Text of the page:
Structural Development – Proteins are the foundation for many structures in our body. Collagen, elastin, and keratin are the three well-known structural proteins.

Collagen makes up 35% of the body’s total protein. Its purpose is to improve the elasticity and firmness of our skin, ligaments, tendons, and bone density. 1

Elastin is found in nearly every tissue of the body, helping maintain the structural integrity even when stretched. 1

Keratin gives our hair, skin, and nails their strength and structure! This type of protein has sulfur-rich amino acids (cysteine) that make it less prone to damage and tearing. 1

Satiety – Protein is considered the most filling macronutrient. This is because ghrelin and leptin, our hunger and fullness hormones, are more impacted by foods that are more filling and digested slower.

Ghrelin, a peptide hormone, increases our drive to eat as levels rise. This hormone is released by our stomach when it is empty. Improving our regulation of ghrelin commonly results in less overeating. 1

Leptin, a peptide hormone, increases as we eat satiating foods and promotes the feeling of fullness. This hormone is released by white adipose tissue and inhibits ghrelin release. 1

Ensuring that each meal contains protein is very beneficial for hunger/fullness regulation. However, this is only a piece of the puzzle as protein should always be part of a balanced meal! (do NOT skip the carbs, they are essential also!!!).

Protein Intake

Protein and AA’s needs vary depending on the age, size, activity, and physiological state of the person. The Recommended Dietary Allowance (RDA) for protein in adults is currently set at .8g/kg/d. This, however, is outdated in all populations.1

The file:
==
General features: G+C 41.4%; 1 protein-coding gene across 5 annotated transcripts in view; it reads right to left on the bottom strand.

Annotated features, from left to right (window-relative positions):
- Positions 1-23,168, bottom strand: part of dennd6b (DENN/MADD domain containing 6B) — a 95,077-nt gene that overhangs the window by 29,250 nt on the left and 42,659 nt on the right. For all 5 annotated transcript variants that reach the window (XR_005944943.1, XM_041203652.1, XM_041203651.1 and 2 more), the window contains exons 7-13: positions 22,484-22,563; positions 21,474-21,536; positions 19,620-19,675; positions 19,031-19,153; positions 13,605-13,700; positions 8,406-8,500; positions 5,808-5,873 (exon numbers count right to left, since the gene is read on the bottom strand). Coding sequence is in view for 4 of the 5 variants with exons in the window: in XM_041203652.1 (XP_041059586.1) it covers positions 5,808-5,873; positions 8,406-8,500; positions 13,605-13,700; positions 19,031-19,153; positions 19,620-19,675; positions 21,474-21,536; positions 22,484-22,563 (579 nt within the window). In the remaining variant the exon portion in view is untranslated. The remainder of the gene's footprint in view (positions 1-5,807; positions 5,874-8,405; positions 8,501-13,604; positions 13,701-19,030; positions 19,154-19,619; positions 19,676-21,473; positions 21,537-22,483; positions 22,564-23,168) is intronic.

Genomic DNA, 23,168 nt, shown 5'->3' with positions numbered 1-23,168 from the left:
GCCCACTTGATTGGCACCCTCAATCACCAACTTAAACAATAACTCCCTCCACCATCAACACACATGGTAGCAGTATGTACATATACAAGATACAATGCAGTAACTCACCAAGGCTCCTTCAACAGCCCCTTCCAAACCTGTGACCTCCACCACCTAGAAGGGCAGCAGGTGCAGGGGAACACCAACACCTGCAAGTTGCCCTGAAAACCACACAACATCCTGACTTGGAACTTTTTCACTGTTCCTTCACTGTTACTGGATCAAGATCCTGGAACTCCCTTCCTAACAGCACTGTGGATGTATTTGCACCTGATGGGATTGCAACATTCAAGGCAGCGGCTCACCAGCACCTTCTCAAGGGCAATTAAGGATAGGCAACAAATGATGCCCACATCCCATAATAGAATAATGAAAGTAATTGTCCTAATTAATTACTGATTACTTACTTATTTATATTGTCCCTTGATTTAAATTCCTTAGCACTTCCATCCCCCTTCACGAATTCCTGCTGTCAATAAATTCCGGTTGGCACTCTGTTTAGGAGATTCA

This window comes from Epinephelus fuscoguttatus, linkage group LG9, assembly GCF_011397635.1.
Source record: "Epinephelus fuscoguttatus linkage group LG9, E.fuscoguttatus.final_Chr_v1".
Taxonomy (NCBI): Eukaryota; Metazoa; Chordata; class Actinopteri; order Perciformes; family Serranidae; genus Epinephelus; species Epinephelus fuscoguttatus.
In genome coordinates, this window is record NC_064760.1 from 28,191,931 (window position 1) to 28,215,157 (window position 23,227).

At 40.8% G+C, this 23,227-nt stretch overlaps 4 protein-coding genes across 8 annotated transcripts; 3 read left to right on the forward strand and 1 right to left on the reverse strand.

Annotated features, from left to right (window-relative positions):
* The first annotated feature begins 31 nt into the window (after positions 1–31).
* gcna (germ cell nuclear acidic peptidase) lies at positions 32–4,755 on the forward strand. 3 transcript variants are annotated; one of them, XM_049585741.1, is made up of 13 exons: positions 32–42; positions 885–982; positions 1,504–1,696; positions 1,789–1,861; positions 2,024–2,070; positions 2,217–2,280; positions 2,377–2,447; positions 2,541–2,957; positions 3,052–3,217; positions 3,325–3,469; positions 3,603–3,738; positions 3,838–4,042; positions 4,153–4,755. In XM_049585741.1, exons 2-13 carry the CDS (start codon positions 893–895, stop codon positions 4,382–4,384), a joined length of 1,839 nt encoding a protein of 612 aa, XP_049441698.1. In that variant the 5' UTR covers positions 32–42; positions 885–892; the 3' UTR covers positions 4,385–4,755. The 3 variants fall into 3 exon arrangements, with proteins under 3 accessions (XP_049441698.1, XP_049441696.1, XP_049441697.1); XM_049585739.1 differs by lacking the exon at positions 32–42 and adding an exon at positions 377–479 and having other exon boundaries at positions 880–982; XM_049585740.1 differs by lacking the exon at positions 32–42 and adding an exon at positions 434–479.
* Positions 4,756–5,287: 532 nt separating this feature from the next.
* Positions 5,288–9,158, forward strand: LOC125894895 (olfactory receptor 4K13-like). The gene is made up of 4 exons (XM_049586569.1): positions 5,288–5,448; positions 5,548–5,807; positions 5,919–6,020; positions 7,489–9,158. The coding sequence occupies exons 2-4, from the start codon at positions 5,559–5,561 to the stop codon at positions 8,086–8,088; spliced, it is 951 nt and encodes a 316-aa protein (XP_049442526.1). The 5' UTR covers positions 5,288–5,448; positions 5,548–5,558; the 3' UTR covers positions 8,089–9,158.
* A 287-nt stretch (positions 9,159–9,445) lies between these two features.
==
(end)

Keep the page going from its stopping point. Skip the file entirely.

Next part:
General Recommendation for Health

A recommendation of 1.2g/kg/d for active individuals seeking to maximize their general health. The benefits of protein discussed above cannot occur if adequate amounts are not obtained through the diet. For reference, someone who weighs 68 kg (150 lbs.) should consume a minimum of 82g of protein per day. This, however, is a generalized guideline and varies depending on the individual.

65+ Years Old

1.2g/kg/d is the minimum recommendation for those over 65 years of age that wish to promote muscle growth, maintain current muscle mass, and improve bone health. As we age, our lean muscle mass declines. It is important to maintain an ideal protein intake to help support this (and to consider introducing some resistance training). 1

Endurance training

Protein intake is put on the back burner for endurance athletes as their primary source of energy is carbohydrates. However, without adequate dietary protein intake, our bodies are unable to keep up with MPB that occurs during extended periods of vigorous exercise. The quantity of protein needed for endurance athletes varies depending on the training intensity and duration. The current recommendation for protein intake is 1.2-1.4 g/kg/d for muscle maintenance but is best individualized for each athlete via a registered dietitian! 2

Resistance training

A common misconception within the fitness community is the more protein consumed, the more muscle growth occurs. This is a massive oversimplification and lacks truth to it. There is, however, truth to larger individuals requiring more protein than smaller individuals. This leaves the question of how much protein is best to maximize muscle protein synthesis. Current recommendations for promoting hypertrophy are set at 1.6-2.0 g/kg/d. 2 In those who are attempting to maximize their lean mass development you may have heard “1 gram per pound”. This is overkill. 1.6-2.0g/kg/d is the highest amount you will need under normal circumstances (.7-.9g/lb/d.). The upper end of this recommendation is generally for those in extreme sports such as bodybuilding contest preparation. Talk to a Registered Dietitian to figure out what is best for you and your goals.